In talking to parents of children with disabilities, I’ve realized that answering the question, “where do I begin?” is sometimes the hardest part. Navigating special education can feel like drowning in a sea of acronyms (IEP, RR, PTRE, NOREP, LEA . . .) or climbing an endless mountain of paperwork, or both! For those of you who have a resolution to make 2017 a more organized, successful, and peaceful year, this article series is for you! Month by month, I’ll discuss a way to improve your child’s IEP and give action items to focus your journey. It will still be a mountain, but I hope these tips will provide some trail markers along the way.
What Do I Do if I Disagree with an ESY Proposal?
Your child’s program may include Extended School Year (“ESY”) services, which is continued special education instruction during the summer. Although the most commonly discussed reason for ESY is to prevent regression/recoupment problems, there are actually other reasons for providing ESY. For example, in Pennsylvania, your child may be entitled to ESY even without evidence of regression/recoupment issues if the timing of the interruption in your child’s program would interfere with mastering an important skill, if a skill or behavior is particularly crucial to meet goals of self-sufficiency/independence from caretakers, if the child withdraws from the learning process due to successive interruptions, or if the child has a severe disability. 22 Pa. Code § 14.132. If you believe your child should receive ESY services, you should request the services from the school district or charter school as soon as possible.
What if your child is entitled to ESY services, but the offered program does not seem to meet your child’s needs? Too often, ESY is a single program developed by the school district or charter school that is meant to address the many diverse needs of students with disabilities. Such a program is not individualized to the child, which is neither appropriate nor legal. ESY should include individualized goals, programming based on individual needs, and consideration of the Least Restrictive Environment (“LRE”). If you are reviewing your child’s ESY plan for this summer and you feel that it is not appropriate, you should address or continue to address the issue with the school team.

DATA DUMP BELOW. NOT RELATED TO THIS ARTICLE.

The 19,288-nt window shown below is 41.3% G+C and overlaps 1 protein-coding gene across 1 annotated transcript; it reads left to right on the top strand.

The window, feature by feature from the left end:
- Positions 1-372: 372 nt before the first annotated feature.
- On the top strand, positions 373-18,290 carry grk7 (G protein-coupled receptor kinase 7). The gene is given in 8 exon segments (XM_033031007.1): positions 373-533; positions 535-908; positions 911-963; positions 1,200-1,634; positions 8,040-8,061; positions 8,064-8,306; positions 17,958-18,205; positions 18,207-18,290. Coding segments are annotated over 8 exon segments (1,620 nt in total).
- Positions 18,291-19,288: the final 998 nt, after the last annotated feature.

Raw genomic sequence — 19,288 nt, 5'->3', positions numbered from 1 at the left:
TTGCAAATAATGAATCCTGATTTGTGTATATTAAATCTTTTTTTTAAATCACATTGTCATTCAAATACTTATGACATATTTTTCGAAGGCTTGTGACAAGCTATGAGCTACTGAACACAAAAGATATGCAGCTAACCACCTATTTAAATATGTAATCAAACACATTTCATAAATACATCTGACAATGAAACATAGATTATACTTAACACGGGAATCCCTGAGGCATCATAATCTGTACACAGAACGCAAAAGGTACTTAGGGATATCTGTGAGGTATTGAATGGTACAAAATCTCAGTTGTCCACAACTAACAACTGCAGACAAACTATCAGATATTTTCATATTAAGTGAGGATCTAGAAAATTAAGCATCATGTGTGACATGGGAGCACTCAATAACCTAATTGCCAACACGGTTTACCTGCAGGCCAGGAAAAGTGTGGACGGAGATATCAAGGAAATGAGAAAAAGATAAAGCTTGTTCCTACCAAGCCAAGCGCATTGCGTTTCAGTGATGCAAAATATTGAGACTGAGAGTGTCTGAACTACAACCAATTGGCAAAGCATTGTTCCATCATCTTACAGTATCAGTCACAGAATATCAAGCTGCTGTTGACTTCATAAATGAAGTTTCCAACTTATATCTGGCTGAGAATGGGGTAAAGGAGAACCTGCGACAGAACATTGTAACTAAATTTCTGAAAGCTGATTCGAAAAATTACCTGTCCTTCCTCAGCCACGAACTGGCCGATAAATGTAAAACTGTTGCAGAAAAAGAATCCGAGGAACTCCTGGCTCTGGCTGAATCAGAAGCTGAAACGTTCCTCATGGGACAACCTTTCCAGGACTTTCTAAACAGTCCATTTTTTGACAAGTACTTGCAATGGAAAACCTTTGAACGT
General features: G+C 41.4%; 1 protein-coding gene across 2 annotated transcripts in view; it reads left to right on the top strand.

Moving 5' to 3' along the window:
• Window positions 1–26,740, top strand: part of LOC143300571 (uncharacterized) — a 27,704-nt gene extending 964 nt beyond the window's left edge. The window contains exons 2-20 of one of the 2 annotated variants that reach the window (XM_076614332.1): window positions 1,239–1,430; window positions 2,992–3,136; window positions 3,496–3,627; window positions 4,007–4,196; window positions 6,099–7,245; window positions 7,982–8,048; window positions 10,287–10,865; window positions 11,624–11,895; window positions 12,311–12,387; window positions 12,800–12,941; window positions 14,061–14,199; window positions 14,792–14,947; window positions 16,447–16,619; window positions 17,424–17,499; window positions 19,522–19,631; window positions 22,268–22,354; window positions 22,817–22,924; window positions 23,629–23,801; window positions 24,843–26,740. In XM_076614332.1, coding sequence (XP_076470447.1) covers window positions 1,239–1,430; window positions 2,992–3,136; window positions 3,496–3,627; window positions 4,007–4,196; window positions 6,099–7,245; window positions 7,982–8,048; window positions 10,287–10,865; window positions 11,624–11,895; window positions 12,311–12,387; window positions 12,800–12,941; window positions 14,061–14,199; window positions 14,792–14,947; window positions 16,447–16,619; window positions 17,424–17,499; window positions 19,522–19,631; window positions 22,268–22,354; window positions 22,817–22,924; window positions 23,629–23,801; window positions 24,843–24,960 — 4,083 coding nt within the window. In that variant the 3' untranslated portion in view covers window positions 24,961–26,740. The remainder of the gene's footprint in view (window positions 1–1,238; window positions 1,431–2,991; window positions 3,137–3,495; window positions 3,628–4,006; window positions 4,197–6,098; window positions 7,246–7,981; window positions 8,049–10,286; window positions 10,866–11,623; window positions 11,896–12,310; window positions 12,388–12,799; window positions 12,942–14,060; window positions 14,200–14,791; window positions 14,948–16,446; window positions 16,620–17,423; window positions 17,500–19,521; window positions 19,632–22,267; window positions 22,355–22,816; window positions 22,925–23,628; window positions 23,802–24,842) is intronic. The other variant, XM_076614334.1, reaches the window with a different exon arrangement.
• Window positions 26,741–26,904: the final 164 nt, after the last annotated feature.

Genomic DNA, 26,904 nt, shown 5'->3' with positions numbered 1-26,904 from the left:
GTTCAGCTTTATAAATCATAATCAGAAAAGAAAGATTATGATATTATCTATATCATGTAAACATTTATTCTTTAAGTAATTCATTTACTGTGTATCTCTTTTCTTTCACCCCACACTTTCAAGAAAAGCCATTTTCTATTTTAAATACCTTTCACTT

Here are a few questions to ask yourself when analyzing the ESY offer:
1) Are the goals for ESY appropriate (addressing the right areas of need, specific, and measurable)?;
2) Will the offered program address those goals and how?;
3) Does my child have specific medical, transportation, or safety needs which are not covered by the current plan?;
4) Is the provision of related services like speech or occupational therapy appropriate?;
5) Is this program substantially similar to last year’s and, if so, was last year’s program successful?
As always, you should ask a lot of questions to understand how you can move a “no” to a “yes” at your meeting.
Finally, while ESY is a very important resource for your child, remember that you may have access to other resources for summer therapies under Medical Assistance or your insurance provider.
May Action Items:
Request ESY services if your child needs them and does not get them
Request a meeting to review the ESY offering if you feel it is not appropriate
Research and request appropriate private summer programs or camps if they would better meet your child’s needs
Investigate whether you can also receive services from Medical Assistance or your insurance provider